This post appeared previously at Indies Unlimited.com
Dali and his pet Ocelot.
The first writer’s blog that I read was written by the woman who would end up editing my first novel. In a particularly excellent post, she discussed at length the need to layer your characters – to give them strengths and weaknesses, good and evil motivations, and to otherwise make them as believably flawed as any human you might know. Annoying habits and pet peeves add depth, she postulated, and these idiosyncratic traits will make the character more believable. I’ve kept this post in my head as I develop my characters, and I’ve created a couple of doozies. In true Lois fashion, however, I would like to add a stylish twist to my mentor’s essay – when you want to give your reader a real clue as to what makes your character tick, give the character a pet.
Does the male character have a snake? If he’s selling real estate in Manhattan and is a bachelor, he either is trying too hard to be cool, or is underendowed. Does the woman have a little doggy she carries about in a designer handbag worth more than your car? She must be incredibly wealthy and chic, hysterically funny, or she desperately needs a date. Maybe, all three attributes apply.
How about exotic animals? Does the protagonist keep llamas on his sprawling ranch in Montana? That seems manly enough. But put that same llama in a backyard in Jersey City, N.J. and you have a great starting point for eccentricity. Dress it up, and if PETA doesn’t get involved, you may be nominated for a Pulitzer.
In my first novel, I introduced Wickersham Betancourt III. His manipulative nature is used to highlight similar qualities in his master. After all, chewing a Prada loafer only to drop it on the bed of another dog is a creatively devious way to insure that you alone will accompany the master to Miranda’s house for her 80th birthday party. Wickersham goes where he wants, does what he wants, and eats a box of Belgian chocolate and lives.
I myself am the proud owner of a Maine Coon cat who gives new meaning to neurotic and senile. At 18 years old she has decided to exercise her right, her geriatric whims, to poop, or not, in her litter box. The choice of her daily spot is fodder for family conversation. Who did she wish to disrespect by pooping under the piano? Why me, of course. Who was her intended victim as the latest load was deposited on the multi-colored carpet on the way to the garage? If her daddy is not wary he might be stepping in it.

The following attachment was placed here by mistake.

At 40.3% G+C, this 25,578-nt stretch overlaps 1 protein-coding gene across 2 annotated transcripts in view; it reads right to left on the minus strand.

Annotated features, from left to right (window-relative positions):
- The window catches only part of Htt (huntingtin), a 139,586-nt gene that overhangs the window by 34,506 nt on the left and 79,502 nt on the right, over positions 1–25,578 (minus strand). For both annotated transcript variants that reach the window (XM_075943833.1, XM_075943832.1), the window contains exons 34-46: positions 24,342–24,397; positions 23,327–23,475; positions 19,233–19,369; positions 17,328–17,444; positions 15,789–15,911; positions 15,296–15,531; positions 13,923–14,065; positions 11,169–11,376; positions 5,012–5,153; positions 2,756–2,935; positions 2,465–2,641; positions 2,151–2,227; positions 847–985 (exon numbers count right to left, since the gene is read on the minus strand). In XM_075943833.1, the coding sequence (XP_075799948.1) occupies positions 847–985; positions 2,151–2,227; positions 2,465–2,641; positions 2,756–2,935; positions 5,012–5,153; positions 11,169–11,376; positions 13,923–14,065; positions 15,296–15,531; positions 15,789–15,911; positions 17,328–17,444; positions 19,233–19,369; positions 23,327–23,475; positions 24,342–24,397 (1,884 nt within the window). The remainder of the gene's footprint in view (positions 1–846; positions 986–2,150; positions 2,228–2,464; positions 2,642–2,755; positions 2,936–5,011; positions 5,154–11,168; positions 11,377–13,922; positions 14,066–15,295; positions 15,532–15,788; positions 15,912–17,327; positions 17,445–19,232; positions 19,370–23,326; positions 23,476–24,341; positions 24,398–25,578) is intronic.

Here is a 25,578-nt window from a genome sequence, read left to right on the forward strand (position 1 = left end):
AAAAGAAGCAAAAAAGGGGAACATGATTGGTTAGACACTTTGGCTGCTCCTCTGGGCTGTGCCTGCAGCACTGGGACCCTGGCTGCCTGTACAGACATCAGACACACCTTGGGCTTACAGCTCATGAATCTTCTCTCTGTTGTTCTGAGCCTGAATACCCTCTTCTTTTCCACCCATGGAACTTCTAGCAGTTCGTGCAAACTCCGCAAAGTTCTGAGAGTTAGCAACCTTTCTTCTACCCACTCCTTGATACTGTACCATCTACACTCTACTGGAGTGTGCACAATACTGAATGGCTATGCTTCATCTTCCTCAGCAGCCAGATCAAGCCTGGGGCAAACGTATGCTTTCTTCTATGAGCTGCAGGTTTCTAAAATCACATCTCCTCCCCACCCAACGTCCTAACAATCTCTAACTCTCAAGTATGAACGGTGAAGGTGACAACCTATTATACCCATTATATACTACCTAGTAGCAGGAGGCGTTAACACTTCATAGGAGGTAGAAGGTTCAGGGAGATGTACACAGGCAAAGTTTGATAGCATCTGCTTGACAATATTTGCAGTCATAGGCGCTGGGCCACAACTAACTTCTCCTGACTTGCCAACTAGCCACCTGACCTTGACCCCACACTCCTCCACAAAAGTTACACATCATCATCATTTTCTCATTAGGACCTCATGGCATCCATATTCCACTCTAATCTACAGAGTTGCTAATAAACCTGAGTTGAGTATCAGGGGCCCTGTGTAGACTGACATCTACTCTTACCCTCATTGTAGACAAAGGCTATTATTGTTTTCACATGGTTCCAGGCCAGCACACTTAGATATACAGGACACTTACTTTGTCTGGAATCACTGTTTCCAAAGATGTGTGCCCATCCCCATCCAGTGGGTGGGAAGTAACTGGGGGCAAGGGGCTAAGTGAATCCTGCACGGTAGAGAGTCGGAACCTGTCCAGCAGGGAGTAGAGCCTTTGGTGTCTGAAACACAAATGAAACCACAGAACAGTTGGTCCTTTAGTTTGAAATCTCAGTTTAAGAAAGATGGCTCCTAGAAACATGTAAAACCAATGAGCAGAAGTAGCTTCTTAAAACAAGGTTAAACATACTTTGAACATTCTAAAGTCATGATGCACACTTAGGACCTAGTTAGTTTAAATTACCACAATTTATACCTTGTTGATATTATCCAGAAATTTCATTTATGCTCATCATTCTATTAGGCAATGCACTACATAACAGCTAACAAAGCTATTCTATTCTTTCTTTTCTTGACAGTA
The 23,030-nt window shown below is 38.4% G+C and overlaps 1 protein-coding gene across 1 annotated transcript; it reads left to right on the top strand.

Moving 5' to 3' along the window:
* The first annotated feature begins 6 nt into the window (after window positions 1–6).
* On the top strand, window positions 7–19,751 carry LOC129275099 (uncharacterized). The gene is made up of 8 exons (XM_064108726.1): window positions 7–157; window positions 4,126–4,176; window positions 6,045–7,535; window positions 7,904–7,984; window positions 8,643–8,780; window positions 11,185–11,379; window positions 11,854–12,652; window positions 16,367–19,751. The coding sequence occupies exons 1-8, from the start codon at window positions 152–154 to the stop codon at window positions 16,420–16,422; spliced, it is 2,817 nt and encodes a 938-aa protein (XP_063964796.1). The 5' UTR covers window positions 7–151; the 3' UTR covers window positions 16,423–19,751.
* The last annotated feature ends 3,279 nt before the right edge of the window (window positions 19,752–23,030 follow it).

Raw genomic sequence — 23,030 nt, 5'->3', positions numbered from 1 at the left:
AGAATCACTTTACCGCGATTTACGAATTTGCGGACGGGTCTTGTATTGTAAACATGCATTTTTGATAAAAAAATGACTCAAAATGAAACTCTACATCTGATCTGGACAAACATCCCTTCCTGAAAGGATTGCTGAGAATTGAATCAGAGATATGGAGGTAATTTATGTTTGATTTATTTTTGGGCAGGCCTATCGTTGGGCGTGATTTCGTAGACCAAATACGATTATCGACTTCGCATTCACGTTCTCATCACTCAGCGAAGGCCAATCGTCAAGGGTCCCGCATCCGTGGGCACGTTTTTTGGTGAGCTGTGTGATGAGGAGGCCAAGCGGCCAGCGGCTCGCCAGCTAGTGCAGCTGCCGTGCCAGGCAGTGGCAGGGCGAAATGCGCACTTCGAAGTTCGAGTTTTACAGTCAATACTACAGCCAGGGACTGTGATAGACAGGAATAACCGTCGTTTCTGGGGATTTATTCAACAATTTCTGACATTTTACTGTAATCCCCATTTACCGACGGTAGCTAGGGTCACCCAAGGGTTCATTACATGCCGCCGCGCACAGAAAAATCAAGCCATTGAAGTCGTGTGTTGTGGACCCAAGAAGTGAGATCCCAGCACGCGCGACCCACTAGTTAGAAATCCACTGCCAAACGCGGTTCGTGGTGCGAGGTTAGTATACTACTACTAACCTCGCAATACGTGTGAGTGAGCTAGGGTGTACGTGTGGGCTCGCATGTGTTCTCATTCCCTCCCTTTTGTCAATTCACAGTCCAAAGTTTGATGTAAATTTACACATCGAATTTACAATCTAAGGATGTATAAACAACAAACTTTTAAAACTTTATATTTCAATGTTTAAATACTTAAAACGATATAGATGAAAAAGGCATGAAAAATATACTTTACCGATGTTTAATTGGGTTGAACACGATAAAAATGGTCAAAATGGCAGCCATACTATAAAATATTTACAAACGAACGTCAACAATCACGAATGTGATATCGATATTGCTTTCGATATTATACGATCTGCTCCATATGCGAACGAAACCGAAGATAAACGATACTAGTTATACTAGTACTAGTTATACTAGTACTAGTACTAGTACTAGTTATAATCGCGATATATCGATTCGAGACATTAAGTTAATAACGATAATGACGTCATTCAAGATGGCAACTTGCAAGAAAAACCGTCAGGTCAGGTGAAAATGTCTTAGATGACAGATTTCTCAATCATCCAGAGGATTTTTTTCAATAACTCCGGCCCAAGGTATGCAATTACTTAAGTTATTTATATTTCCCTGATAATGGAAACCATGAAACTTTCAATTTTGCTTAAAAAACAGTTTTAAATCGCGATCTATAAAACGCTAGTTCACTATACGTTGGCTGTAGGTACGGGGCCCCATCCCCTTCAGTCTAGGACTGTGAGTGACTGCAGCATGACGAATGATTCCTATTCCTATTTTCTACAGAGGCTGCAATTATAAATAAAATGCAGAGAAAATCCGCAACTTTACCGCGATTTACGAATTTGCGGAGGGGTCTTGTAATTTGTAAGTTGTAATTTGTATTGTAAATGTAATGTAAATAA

Why does Spunky express her displeasure in this way? Simply put, she can’t speak. So the fact that she wanted Tuna and Egg instead of Ocean Feast results in a strategically placed poop bomb. She can’t complain about her aches and pains, or lament that her coat is no longer as full as in her youth. When she’s pissed, she flings poo.
What Spunky hasn’t realized is that her antics are a gift to me as a writer. She has no idea that after cleaning up her mess I may jot down some notes to be used later. I will have the last word.
Every year at Christmas my favorite thing is to decorate my tree, and it takes many hours of fussing. Vintage family ornaments, blown glass and Swarovski crystal that I’ve collected for decades glitter at night with the twinkling white lights. It’s my nightly spot to have a glass of wine with only the tree lights on, and it is very beautiful. This year the first present under the tree, courtesy of Spunky, was a large poop, extruded perfectly on the tree skirt. Did I take a picture? You bet I did. This insult is something that in future may require photographic evidence. And if you think that diss won’t be in a future novel, think again.